How to format your references using the Physical Communication citation style

This is a short guide how to format citations and the bibliography in a manuscript for Physical Communication. For a complete guide how to prepare your manuscript refer to the journal's instructions to authors.

Using reference management software

Typically you don't format your citations and bibliography by hand. The easiest way is to use a reference manager:


PaperpileThe citation style is built in and you can choose it in Settings > Citation Style or Paperpile > Citation Style in Google Docs.
EndNoteDownload the output style file
Mendeley, Zotero, Papers, and othersThe style is either built in or you can download a CSL file that is supported by most references management programs.
BibTeXBibTeX syles are usually part of a LaTeX template. Check the instructions to authors if the publisher offers a LaTeX template for this journal.

Journal articles

Those examples are references to articles in scholarly journals and how they are supposed to appear in your bibliography.

Not all journals organize their published articles in volumes and issues, so these fields are optional. Some electronic journals do not provide a page range, but instead list an article identifier. In a case like this it's safe to use the article identifier instead of the page range.

A journal article with 1 author
[1]
J. Krupic, Brain crystals, Science. 350 (2015) 47.
A journal article with 2 authors
[1]
F. Dominé, P.B. Shepson, Air-snow interactions and atmospheric chemistry, Science. 297 (2002) 1506–1510.
A journal article with 3 authors
[1]
R. Rajan, J.P. Clement, U.S. Bhalla, Rats smell in stereo, Science. 311 (2006) 666–670.
A journal article with 4 or more authors
[1]
H. Tanaka, K. Kato, E. Yamashita, T. Sumizawa, Y. Zhou, M. Yao, K. Iwasaki, M. Yoshimura, T. Tsukihara, The structure of rat liver vault at 3.5 angstrom resolution, Science. 323 (2009) 384–388.

Books and book chapters

Here are examples of references for authored and edited books as well as book chapters.

An authored book
[1]
H. Fredriksson, U. Åkerlind, Solidification and Crystallization Processing in Metals and Alloys, John Wiley & Sons, Ltd, Chichester, UK, 2012.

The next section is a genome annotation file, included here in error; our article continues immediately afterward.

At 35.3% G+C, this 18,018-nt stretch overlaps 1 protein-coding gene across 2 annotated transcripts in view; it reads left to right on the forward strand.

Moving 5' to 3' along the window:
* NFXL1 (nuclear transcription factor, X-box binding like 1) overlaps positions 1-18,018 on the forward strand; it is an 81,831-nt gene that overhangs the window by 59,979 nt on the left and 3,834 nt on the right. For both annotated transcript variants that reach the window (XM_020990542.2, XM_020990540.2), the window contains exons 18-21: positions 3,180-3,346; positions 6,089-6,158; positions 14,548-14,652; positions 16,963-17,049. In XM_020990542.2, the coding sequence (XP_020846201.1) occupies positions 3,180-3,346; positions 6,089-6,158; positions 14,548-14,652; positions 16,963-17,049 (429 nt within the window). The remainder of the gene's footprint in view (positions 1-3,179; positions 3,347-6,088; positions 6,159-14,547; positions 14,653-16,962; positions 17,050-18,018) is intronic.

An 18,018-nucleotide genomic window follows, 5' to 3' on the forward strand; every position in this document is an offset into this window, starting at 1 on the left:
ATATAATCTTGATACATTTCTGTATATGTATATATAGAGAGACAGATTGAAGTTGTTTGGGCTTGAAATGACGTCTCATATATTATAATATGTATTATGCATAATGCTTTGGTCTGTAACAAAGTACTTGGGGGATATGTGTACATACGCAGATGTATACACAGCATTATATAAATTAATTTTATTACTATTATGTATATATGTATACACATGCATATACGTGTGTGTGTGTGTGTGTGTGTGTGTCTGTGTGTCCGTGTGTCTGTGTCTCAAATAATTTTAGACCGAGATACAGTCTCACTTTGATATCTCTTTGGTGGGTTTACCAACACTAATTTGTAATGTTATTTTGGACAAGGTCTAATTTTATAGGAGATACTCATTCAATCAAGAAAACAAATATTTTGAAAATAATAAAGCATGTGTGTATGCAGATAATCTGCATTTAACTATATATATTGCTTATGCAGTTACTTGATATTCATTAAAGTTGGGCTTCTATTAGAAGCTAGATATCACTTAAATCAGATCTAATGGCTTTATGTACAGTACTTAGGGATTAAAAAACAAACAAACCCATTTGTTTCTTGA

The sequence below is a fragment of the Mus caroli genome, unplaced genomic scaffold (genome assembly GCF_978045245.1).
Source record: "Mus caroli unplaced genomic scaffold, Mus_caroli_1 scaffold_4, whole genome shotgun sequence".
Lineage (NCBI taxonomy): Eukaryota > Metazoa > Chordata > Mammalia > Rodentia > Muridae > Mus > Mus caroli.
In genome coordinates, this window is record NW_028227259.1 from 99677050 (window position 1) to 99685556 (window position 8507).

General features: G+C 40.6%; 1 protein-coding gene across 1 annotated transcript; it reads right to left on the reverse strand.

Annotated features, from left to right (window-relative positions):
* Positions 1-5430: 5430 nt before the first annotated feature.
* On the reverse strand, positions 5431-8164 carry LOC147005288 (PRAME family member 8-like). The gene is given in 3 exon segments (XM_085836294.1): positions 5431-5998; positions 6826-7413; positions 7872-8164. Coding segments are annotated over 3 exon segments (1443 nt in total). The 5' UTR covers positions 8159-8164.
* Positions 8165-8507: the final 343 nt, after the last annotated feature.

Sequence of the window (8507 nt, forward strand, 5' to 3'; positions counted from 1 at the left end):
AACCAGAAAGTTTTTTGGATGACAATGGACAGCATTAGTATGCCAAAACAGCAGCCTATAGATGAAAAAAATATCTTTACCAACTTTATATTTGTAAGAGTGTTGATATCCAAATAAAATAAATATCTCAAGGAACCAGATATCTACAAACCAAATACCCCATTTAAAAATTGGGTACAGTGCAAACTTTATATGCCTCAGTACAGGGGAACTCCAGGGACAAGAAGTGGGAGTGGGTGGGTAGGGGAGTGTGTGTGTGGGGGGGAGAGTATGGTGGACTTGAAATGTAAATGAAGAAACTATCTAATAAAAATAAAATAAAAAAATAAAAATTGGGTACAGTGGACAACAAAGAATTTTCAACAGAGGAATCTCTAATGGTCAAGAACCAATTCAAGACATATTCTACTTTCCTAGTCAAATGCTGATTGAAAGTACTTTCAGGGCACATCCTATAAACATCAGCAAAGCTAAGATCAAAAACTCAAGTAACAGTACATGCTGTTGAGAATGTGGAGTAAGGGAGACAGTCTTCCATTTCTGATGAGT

An edited book
[1]
N. Murphy, G.F.R. Ellis, T. O’Connor, eds., Downward Causation and the Neurobiology of Free Will, Springer, Berlin, Heidelberg, 2009.
A chapter in an edited book
[1]
R. Bernhardt, Discussion Following the Presentation by Rudolf Bernhardt, in: U. Deutsch, R. Wolfrum (Eds.), The European Court of Human Rights Overwhelmed by Applications: Problems and Possible Solutions, Springer, Berlin, Heidelberg, 2009: pp. 37–50.

Web sites

Sometimes references to web sites should appear directly in the text rather than in the bibliography. Refer to the Instructions to authors for Physical Communication.

Blog post
[1]
J. Davis, Your Blood Type Could Influence Your Chance Of Developing Alzheimer’s, IFLScience. (2015).

Reports

This example shows the general structure used for government reports, technical reports, and scientific reports. If you can't locate the report number then it might be better to cite the report as a book. For reports it is usually not individual people that are credited as authors, but a governmental department or agency like "U. S. Food and Drug Administration" or "National Cancer Institute".

Government report
[1]
Government Accountability Office, Commercial Trucking: Safety Concerns About Mexican Trucks Remain Even as Inspection Activity Increases, U.S. Government Printing Office, Washington, DC, 1997.

Theses and dissertations

Theses including Ph.D. dissertations, Master's theses or Bachelor theses follow the basic format outlined below.

Doctoral dissertation
[1]
A.J. Lemheney, Design and development of virtual reality simulation for teaching high-risk low-volume problem-prone office-based medical emergencies, Doctoral dissertation, Pepperdine University, 2014.

News paper articles

Unlike scholarly journals, news papers do not usually have a volume and issue number. Instead, the full date and page number is required for a correct reference.

New York Times article
[1]
M. Schwirtz, M. Winerip, Tunnels, Disguises and Sewers: A Prison’s Inmates Have Found Many Ways to Flee, New York Times. (2015) A20.

In-text citations

References should be cited in the text by sequential numbers in square brackets:

This sentence cites one reference [1].
This sentence cites two references [1,2].
This sentence cites four references [1–4].

About the journal

Full journal titlePhysical Communication
ISSN (print)1874-4907
ScopeElectrical and Electronic Engineering

Other styles